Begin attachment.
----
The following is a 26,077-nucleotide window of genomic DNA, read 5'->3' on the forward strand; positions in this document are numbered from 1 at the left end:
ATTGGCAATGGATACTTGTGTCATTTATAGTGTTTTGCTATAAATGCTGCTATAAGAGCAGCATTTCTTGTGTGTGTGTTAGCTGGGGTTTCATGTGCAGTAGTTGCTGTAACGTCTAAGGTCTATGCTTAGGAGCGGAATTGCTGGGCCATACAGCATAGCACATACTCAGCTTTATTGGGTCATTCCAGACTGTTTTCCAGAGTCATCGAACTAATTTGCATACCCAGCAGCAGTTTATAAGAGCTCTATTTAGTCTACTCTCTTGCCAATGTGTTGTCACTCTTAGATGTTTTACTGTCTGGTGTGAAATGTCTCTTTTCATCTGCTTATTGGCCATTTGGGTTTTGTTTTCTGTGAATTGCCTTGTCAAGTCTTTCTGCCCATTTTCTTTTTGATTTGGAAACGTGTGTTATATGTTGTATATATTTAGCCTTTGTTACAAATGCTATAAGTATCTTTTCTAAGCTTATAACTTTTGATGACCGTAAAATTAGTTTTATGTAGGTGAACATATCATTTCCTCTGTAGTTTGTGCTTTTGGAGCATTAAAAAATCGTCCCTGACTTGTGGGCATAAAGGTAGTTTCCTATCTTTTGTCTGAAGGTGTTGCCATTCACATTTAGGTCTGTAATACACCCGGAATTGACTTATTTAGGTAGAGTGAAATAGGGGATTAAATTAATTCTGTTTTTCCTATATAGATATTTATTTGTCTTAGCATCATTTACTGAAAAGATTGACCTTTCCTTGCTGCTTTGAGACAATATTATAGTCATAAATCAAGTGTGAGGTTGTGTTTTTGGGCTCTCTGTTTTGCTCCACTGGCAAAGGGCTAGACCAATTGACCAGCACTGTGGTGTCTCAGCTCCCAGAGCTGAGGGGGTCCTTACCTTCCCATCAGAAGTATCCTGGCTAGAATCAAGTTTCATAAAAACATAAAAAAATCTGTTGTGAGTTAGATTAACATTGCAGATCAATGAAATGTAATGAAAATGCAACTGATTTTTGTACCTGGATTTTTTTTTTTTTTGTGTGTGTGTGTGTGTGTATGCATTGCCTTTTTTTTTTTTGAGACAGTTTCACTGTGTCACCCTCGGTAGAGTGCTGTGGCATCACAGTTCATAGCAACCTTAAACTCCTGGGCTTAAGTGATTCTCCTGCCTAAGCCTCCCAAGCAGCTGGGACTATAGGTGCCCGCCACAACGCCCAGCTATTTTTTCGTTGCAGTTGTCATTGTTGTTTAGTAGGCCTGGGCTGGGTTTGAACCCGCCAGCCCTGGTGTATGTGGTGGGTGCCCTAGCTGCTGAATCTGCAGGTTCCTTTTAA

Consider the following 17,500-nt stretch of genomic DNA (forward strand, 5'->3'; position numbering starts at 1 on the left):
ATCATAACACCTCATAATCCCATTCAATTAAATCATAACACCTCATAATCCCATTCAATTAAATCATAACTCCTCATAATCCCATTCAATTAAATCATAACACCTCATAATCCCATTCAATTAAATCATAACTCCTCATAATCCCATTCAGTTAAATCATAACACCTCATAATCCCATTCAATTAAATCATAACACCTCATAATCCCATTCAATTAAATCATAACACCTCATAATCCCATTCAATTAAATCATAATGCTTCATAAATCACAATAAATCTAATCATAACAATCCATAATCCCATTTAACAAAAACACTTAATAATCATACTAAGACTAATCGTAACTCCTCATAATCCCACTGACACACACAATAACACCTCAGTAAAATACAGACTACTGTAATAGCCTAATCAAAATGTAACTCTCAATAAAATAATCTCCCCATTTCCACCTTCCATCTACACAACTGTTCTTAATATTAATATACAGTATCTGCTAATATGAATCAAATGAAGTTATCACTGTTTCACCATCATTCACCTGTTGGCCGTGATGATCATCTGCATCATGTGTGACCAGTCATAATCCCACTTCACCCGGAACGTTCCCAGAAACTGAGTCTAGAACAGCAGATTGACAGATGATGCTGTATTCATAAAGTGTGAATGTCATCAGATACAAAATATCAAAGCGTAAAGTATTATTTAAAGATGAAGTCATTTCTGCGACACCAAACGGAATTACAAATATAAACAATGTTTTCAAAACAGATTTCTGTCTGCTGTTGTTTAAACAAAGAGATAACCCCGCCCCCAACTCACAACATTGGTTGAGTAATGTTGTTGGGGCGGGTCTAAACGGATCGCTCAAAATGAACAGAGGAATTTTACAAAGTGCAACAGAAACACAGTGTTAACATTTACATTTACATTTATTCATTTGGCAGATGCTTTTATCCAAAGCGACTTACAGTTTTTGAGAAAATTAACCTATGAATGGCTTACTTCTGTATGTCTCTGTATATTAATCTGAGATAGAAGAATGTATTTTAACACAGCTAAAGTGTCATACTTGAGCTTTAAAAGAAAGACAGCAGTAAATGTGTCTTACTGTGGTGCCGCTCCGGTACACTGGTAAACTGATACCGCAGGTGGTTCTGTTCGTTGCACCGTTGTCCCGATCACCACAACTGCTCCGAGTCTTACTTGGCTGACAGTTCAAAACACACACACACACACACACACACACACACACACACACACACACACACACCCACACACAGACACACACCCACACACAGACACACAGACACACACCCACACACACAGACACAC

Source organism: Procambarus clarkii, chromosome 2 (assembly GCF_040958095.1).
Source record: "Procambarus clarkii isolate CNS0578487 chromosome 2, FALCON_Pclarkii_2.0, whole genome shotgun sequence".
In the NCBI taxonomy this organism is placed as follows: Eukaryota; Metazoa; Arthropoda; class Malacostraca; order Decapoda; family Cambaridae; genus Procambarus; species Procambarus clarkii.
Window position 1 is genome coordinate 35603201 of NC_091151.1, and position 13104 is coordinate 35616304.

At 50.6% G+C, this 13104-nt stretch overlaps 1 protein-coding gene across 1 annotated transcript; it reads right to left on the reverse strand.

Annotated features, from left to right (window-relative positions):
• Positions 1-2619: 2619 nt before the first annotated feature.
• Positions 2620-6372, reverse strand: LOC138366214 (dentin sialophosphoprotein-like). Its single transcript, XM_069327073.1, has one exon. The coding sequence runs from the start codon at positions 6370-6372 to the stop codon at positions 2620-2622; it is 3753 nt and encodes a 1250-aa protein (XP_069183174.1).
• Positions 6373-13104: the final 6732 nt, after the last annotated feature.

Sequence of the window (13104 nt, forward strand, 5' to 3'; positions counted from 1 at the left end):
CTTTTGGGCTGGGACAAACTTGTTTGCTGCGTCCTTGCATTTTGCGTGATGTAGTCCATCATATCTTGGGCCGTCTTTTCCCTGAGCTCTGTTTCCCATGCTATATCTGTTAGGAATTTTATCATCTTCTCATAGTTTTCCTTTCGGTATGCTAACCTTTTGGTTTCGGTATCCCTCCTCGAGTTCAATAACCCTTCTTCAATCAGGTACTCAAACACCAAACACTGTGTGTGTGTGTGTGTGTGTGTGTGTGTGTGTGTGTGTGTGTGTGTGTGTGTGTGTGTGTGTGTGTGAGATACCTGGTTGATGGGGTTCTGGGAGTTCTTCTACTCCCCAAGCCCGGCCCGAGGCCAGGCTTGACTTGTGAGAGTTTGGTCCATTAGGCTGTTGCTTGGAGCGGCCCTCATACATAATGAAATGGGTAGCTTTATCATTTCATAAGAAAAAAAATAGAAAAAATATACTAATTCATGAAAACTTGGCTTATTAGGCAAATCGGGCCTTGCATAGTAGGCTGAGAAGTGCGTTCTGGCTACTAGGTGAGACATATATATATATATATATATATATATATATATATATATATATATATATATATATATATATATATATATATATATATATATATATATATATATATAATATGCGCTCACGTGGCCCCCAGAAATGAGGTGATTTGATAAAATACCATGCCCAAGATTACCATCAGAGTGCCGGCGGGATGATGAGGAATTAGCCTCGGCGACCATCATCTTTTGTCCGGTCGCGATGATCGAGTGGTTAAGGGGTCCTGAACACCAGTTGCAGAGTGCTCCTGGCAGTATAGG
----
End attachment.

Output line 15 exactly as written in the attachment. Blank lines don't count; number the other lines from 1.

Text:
CTTTTGGGCTGGGACAAACTTGTTTGCTGCGTCCTTGCATTTTGCGTGATGTAGTCCATCATATCTTGGGCCGTCTTTTCCCTGAGCTCTGTTTCCCATGCTATATCTGTTAGGAATTTTATCATCTTCTCATAGTTTTCCTTTCGGTATGCTAACCTTTTGGTTTCGGTATCCCTCCTCGAGTTCAATAACCCTTCTTCAATCAGGTACTCAAACACCAAACACTGTGTGTGTGTGTGTGTGTGTGTGTGTGTGTGTGTGTGTGTGTGTGTGTGTGTGTGTGTGTGTGTGTGAGATACCTGGTTGATGGGGTTCTGGGAGTTCTTCTACTCCCCAAGCCCGGCCCGAGGCCAGGCTTGACTTGTGAGAGTTTGGTCCATTAGGCTGTTGCTTGGAGCGGCCCTCATACATAATGAAATGGGTAGCTTTATCATTTCATAAGAAAAAAAATAGAAAAAATATACTAATTCATGAAAACTTGGCTTATTAGGCAAATCGGGCCTTGCATAGTAGGCTGAGAAGTGCGTTCTGGCTACTAGGTGAGACATATATATATATATATATATATATATATATATATATATATATATATATATATATATATATATATATATATATATATATATATATATATATATATAATATGCGCTCACGTGGCCCCCAGAAATGAGGTGATTTGATAAAATACCATGCCCAAGATTACCATCAGAGTGCCGGCGGGATGATGAGGAATTAGCCTCGGCGACCATCATCTTTTGTCCGGTCGCGATGATCGAGTGGTTAAGGGGTCCTGAACACCAGTTGCAGAGTGCTCCTGGCAGTATAGG